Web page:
As the story ends, she has come to realize the girls in the group are capable of being real friends--something she hasn't had for a long while--and she is capable of making choices toward her own healing, the first of which is to seek and accept real help and to distinguish it from pleasing adults who are using her to assuage their own pain.
The story begins as an MRI technician assures Baily that "Contrary to popular opinion, . . . this is not a torture device." The test was ordered because her arm suddenly went numb and she suddenly lost most of her vision during algebra class. With no idea what's wrong, Baily speculates about the possibility of a brain tumor, about how disease will change her life, about early death. She is uncomfortable with her mother's cheery reassurances, which consist mostly of simple theories like the possibility that Baily was reacting to missing lunch, but wants them, nonetheless.
Since the pediatric wing is full, she is put in a room with an old woman for observation overnight. The nurse runs her through a series of highly irrelevant questions about her physical health from drug use to dentures. Then her mother is required to leave for the night. In the morning they take her for an EKG before her mother can get there; Baily returns to her room in a state of morbid conviction that she's dying, which is finally overturned when the doctor comes in to explain to her that she had a classic case of severe migraine.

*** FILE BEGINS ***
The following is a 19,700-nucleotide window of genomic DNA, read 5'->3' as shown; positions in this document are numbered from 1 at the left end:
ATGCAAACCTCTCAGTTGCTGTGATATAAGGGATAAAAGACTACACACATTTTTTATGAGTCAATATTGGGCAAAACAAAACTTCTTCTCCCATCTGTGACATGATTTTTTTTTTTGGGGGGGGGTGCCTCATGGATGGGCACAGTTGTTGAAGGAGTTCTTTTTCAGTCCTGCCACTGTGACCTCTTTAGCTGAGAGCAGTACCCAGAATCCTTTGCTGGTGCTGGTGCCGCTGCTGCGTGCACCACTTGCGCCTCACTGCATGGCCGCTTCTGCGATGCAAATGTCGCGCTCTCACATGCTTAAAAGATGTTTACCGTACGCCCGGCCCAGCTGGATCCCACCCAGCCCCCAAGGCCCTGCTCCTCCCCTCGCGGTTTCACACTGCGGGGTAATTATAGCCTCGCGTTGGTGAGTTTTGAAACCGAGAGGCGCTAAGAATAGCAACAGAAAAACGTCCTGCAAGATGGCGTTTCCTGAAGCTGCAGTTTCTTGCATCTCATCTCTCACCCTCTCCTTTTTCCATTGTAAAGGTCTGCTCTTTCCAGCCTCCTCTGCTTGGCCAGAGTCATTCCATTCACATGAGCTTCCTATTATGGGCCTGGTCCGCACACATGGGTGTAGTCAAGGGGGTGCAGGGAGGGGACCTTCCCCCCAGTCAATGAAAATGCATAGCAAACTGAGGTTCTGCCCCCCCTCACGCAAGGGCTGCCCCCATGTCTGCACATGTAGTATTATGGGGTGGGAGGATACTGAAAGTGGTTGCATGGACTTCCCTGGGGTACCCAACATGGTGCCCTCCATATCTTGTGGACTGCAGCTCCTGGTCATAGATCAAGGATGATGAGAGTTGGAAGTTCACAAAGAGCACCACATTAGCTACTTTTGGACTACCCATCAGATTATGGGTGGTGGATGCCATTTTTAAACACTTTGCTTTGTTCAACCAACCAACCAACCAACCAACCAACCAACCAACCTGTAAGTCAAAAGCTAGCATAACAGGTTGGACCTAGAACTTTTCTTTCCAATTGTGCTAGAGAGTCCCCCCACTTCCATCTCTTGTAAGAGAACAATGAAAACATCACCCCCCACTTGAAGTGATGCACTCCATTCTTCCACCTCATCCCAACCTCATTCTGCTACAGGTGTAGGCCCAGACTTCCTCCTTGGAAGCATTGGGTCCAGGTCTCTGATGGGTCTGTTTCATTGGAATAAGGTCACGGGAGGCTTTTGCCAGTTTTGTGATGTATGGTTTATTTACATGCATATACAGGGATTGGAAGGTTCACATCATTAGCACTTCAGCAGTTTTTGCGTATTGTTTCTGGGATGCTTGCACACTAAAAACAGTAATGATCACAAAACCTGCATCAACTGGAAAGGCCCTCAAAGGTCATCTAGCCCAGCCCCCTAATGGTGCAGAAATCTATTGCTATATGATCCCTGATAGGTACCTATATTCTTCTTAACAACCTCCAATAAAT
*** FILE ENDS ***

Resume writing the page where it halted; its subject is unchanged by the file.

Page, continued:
This first-person narrative of a runaway girl's short stay in a residential mental health center develops her impressions, resistances, and accommodations from her admission ("I can see right away it's a nuthouse") to her release. These include reluctant interviews with the staff counselor, uncomfortable encounters with nurses, observations of other patients' erratic behavior, and efforts, finally, to communicate with a very detached roommate.
"Stevie" speaks from a place of anger and mistrust. She attempted suicide in the girl's bathroom by slicing her wrists, but regards herself as otherwise quite competent. A turning point comes for her when her silent roommate sings a song she's written which ends with the words, "Don't forget to cry." This moment of vulnerability, which also unveils surprising talent and beauty, moves Stevie from anger toward curiosity and sympathy.
She takes steps toward friendship with her roommate, and finally toward reconciliation with her mother who, she realizes, really wants her home. As she leaves, Zena really addresses her for the first time, reminding her, "Don't forget to cry."